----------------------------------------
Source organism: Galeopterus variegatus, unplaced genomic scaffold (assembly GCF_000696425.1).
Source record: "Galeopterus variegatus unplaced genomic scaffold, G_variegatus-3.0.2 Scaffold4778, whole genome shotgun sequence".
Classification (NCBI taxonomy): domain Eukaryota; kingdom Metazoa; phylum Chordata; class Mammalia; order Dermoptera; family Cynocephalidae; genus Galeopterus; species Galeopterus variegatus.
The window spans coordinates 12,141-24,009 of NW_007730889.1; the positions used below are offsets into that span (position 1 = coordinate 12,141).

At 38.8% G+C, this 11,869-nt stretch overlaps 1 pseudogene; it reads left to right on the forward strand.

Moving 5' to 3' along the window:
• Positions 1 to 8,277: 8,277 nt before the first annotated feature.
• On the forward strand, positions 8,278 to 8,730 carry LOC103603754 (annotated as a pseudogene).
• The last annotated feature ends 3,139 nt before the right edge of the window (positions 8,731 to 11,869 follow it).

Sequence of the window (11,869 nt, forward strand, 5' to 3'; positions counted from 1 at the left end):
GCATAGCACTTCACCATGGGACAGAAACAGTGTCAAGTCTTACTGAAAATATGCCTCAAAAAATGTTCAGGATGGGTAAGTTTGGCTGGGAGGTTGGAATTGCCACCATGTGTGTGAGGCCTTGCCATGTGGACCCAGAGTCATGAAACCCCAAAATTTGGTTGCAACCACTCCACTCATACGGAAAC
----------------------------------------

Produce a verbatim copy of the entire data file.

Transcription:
Source organism: Galeopterus variegatus, unplaced genomic scaffold (assembly GCF_000696425.1).
Source record: "Galeopterus variegatus unplaced genomic scaffold, G_variegatus-3.0.2 Scaffold4778, whole genome shotgun sequence".
Classification (NCBI taxonomy): domain Eukaryota; kingdom Metazoa; phylum Chordata; class Mammalia; order Dermoptera; family Cynocephalidae; genus Galeopterus; species Galeopterus variegatus.
The window spans coordinates 12,141-24,009 of NW_007730889.1; the positions used below are offsets into that span (position 1 = coordinate 12,141).

At 38.8% G+C, this 11,869-nt stretch overlaps 1 pseudogene; it reads left to right on the forward strand.

Moving 5' to 3' along the window:
• Positions 1 to 8,277: 8,277 nt before the first annotated feature.
• On the forward strand, positions 8,278 to 8,730 carry LOC103603754 (annotated as a pseudogene).
• The last annotated feature ends 3,139 nt before the right edge of the window (positions 8,731 to 11,869 follow it).

Sequence of the window (11,869 nt, forward strand, 5' to 3'; positions counted from 1 at the left end):
GCATAGCACTTCACCATGGGACAGAAACAGTGTCAAGTCTTACTGAAAATATGCCTCAAAAAATGTTCAGGATGGGTAAGTTTGGCTGGGAGGTTGGAATTGCCACCATGTGTGTGAGGCCTTGCCATGTGGACCCAGAGTCATGAAACCCCAAAATTTGGTTGCAACCACTCCACTCATACGGAAAC